Dominic Covvey is a retired Professor in the Faculty of Science at the University of Waterloo and the University of Ontario Institute of Technology. He is the President of the National Institutes of Health Informatics in Canada. He was the Founding Director of the Waterloo Institute for Health Informatics Research at the University of Waterloo (2003-2010). His research is in the representation and analysis of healthcare workflow and the definition of competencies and curricula in Health Informatics. He has published hundreds of articles, presented at many conferences and produced 6 books and several book chapters. Dominic is a Fellow of the American College of Medical Informatics (ACMI), the Healthcare Information and Management Systems Society (HIMSS), and the Canadian Information Processing Society (CIPS). He is a Senior Member of the IEEE, and a CIPS Information Technology Certified Professional (Retired).
Historic ACMI Biography
Professor Covvey is well known to the AMIA community, both from his work on key committees and from his frequent contributions to the tutorial and scientific programs. Immersed in our field since his early days at the University of Toronto more than 30 years ago, Dominic Covvey has spent time in both industrial and academic settings as he has pursued his interests in medical informatics education and research. After periods of association with the University of Manitoba and the University of Victoria, he is now a professor in the Faculty of Science at the University of Waterloo and he holds the Agfa Research Chair in Health Informatics. Professor Covvey is known for a variety of research contributions over an illustrious career. In his early days, he played a key role in developing an interactive system for processing cardiac images, for displaying PDP-8 memory as a bit-mapped raster on a standard television monitor, and for recognizing heart chamber borders. He subsequently worked on the development of a database system for clinical information systems. He has been especially interested in the definition of linkage techniques for an individual's records and for improving physician compliance in the use of clinical information systems. He has also assisted with the definition of a protocol-based clinical management framework. His recent work has emphasized the important issue of health informatics education, including the definition of informatics competencies, the definition of educational program content, the assessment of competency, the nature of graduate education, program accreditation, and professional certification. Over the years, he has made efforts to advance the education agenda of AMIA, offering 25 tutorials, participating as a member of Scientific Program Committees, and serving as a current member of the Education Committee.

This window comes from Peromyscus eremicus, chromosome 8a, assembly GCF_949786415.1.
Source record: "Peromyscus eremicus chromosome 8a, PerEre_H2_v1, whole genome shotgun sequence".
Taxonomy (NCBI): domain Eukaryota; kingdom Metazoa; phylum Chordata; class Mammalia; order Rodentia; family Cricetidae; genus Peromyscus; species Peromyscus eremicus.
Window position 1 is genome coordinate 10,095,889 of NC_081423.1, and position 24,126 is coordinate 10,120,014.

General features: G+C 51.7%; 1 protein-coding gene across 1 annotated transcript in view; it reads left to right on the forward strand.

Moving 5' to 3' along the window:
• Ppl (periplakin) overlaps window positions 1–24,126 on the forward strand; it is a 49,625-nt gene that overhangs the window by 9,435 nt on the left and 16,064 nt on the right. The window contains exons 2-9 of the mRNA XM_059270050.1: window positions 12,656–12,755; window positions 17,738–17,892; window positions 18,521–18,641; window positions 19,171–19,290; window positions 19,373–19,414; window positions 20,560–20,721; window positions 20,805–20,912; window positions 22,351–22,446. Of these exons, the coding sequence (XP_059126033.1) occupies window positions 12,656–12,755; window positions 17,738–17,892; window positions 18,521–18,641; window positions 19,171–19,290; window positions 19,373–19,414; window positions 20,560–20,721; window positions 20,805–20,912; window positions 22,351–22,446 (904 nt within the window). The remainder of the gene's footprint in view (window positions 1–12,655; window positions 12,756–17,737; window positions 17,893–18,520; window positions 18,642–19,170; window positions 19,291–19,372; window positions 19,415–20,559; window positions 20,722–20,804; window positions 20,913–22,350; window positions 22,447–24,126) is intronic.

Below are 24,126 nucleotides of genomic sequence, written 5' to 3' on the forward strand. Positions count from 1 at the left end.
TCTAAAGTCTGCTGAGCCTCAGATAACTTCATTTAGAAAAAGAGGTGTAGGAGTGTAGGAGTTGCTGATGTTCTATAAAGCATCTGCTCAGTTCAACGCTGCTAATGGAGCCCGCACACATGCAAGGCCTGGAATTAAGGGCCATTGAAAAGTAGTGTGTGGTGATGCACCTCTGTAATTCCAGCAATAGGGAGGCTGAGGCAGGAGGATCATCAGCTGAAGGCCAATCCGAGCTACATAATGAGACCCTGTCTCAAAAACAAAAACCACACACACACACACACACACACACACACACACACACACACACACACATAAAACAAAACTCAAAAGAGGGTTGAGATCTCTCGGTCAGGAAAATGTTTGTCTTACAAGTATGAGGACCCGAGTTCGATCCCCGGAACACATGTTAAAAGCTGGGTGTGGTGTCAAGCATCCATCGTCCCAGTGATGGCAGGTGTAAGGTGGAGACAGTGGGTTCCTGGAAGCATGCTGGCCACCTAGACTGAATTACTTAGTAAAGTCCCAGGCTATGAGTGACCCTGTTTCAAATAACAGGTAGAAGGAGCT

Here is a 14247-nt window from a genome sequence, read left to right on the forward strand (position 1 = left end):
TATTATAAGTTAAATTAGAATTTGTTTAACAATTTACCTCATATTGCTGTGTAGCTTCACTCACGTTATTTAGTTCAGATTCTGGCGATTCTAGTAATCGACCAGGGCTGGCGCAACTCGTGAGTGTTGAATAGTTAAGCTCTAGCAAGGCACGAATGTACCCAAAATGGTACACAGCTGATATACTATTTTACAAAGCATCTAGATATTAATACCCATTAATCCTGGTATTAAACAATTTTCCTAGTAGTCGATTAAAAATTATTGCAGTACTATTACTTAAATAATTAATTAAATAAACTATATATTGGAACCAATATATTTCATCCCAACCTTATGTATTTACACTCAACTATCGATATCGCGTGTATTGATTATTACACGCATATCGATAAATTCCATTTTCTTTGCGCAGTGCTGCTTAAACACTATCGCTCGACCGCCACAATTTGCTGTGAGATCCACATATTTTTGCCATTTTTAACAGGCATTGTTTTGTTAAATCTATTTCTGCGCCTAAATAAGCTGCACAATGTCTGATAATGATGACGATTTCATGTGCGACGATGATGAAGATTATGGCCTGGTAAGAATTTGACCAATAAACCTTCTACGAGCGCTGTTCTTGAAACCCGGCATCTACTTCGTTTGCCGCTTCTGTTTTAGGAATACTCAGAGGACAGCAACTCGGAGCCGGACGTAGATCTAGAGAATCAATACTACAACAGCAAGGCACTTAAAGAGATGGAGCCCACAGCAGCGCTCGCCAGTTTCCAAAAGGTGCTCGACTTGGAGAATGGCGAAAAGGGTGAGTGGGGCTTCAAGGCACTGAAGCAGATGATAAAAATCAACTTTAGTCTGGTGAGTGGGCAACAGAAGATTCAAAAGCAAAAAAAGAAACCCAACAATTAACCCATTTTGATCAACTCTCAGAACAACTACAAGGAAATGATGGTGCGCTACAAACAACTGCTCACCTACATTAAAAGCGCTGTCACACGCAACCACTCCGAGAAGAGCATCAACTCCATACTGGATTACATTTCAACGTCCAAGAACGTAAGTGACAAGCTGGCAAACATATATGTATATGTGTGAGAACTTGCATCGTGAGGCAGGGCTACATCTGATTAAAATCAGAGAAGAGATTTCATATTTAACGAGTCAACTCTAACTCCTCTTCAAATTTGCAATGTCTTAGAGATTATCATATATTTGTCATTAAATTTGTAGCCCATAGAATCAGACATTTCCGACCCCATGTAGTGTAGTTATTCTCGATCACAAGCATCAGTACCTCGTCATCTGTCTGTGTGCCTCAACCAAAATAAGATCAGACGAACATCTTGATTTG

The American College of Medical Informatics
ACMI is a college of elected Fellows from the U.S. and abroad who have made significant and sustained contributions to the field of medical informatics. It is the central body for a community of scholars and practitioners who are committed to advancing the informatics field.